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Press Release | NO. 2003-008

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Press Release # 008
Thursday, January 30, 2003

New York City Police Commissioner Raymond W. Kelly And Kings County District Attorney Charles J. Hynes Announce 25 Arrests In Major Takedown Of Drug Ring In Coney Island

New York City Police Commissioner Raymond W. Kelly and Kings County District Attorney Charles J. Hynes today announced 25 arrests as part of the takedown of a major drug organization based in the Ocean Towers housing development in Coney Island. The arrests mark the culmination of "Operation Ocean Towers," a 10-month undercover investigation into the illegal narcotics trade in Coney Island. All but two of those arrested are charged with conspiracy and face 25 years to life in prison. Police Commissioner Kelly said: "Once again, our undercover investigators have done outstanding work in uprooting a dangerous group of criminals. The people we arrested worked together to supply crack and cocaine to the Ocean Towers community. They intimidated their neighbors and they were responsible for numerous robberies and other crimes in the area. By putting them in prison and dismantling their illegal enterprise, we have restored a sends of peace and security to the more than 1,000 people who live there."

District Attorney Hynes said, "The combined forces of the NYPD and the Kings Country District Attorney's Office will always be vigilant toward criminals involved in drug trafficking. These particular drug gangs worked together. They completely controlled the inside and the outside of this housing development. They intimidated the community, forcing residents to stay in their homes out of fear. We will not tolerate these illegal activities nor allow the residents of Ocean Towers to have to live in fear any longer."

"Operation Ocean Towers" began in March 2002. Detectives in the Brooklyn South Narcotics Division noticed a sharp increase in complaints of drug dealing in and around the Ocean Towers housing development in Coney Island. When they attended a Ocean Towers Tenant Association meeting and asked the group about any problems involving drug sales, many of the tenants were reluctant to speak openly. The detective handed out a phone number, and within days they received numerous calls about the rise in illegal narcotics. The New York City Police Department responded immediately by launching the undercover operation.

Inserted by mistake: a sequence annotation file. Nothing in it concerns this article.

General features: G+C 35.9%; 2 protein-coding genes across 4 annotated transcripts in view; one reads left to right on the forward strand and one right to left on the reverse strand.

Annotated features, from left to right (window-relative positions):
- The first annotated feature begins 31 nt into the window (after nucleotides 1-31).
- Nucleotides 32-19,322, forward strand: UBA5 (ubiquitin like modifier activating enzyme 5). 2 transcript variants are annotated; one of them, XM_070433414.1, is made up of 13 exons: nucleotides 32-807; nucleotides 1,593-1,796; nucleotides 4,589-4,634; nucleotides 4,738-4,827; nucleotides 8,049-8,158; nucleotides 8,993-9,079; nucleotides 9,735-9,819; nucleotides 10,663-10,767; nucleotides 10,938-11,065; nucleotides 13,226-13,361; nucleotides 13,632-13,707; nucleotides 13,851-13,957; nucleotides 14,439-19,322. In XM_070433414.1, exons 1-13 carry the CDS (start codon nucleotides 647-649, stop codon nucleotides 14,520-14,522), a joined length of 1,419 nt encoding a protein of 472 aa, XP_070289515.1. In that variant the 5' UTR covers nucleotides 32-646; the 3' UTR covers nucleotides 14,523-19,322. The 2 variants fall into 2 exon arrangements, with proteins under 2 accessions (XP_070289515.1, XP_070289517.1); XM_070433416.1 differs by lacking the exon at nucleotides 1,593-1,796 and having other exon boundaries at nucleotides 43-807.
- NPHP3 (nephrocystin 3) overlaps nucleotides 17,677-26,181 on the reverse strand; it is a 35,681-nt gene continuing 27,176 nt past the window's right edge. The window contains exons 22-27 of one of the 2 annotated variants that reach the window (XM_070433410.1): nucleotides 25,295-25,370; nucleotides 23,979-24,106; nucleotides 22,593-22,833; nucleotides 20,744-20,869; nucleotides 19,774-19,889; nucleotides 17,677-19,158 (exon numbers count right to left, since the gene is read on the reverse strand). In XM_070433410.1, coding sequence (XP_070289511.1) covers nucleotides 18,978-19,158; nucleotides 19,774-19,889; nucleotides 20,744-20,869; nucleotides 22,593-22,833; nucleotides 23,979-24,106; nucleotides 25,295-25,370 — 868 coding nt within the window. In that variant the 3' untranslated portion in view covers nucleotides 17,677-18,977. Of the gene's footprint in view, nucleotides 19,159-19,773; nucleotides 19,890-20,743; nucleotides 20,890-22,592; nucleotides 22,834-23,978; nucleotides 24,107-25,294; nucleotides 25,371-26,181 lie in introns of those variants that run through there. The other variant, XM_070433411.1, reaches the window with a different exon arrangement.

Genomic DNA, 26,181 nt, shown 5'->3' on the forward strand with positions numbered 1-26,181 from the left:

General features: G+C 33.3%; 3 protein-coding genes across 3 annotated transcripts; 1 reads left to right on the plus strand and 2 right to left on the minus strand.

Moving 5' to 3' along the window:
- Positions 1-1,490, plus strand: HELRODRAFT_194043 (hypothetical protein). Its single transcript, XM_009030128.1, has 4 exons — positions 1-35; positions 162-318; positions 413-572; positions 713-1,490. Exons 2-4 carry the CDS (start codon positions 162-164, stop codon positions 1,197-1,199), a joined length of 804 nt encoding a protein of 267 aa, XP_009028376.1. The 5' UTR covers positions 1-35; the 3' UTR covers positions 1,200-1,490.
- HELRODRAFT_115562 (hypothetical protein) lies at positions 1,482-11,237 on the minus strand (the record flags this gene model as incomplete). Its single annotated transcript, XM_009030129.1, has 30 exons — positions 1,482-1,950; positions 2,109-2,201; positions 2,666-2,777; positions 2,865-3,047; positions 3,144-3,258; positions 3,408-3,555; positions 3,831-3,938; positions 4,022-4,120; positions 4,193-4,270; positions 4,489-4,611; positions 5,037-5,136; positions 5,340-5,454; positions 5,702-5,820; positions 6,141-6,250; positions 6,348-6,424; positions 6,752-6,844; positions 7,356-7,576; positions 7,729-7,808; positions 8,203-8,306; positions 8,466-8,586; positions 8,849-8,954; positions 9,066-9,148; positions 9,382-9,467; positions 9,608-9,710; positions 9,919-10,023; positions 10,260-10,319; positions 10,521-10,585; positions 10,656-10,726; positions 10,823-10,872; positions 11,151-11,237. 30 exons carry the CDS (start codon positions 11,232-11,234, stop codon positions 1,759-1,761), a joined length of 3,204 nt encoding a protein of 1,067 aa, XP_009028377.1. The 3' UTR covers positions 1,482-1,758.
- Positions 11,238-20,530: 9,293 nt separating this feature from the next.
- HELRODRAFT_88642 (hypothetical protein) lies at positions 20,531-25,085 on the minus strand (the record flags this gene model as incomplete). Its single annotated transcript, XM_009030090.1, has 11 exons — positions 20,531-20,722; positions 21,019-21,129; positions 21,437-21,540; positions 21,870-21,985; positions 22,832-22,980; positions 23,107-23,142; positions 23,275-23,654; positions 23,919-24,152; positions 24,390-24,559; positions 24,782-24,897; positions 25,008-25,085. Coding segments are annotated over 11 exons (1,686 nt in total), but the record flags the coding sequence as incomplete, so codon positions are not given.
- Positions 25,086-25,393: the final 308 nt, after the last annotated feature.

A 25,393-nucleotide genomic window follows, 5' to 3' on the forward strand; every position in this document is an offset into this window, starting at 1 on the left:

From March 2002 to January 2003, undercover detectives made 81 buys of crack and powder cocaine. They penetrated the inner ring of the drug gang that operated at Ocean Towers, and then identified and bought illegal narcotics from 29 key people. They estimated that the group sold about $1,200,000 of crack and cocaine a year. They also bought five illegal firearms. Most of the buys were captured on video. These images not only provided sufficient evidence for the arrest warrants, but also supported charges of conspiracy, which is punishable by up to 25 years to life in prison.

Many of those arrested have extensive crime records, including manslaughter, armed robbery, and assault. Some of these include: Jamar Miller, 20, who served 18 months in prison for manslaughter; Ramel Fernandez, 21, who served four months in prison for assault; and, Glen Warren, 44, who has been charged with armed robbery and assault.

Police arrested two major suppliers: Warren Faison, 35, who was the main supplier of crack to all of Coney Island; and James Opharrow, 24, who was one of the main suppliers of crack to Ocean Towers, and served as a teacher's assistant at M.S. 88 in Park Slope, Brooklyn. Detectives also arrested James Murray, 37, who worked for the private security firm that guarded the Ocean Towers' community as the lieutenant supervisor of the night shift.

During the takedown, in which seven search warrants were executed, police confiscated three vehicles, a stun-gun, a bulletproof vest, and more than 1,000 twists of crack worth an estimated street value of $10,000.

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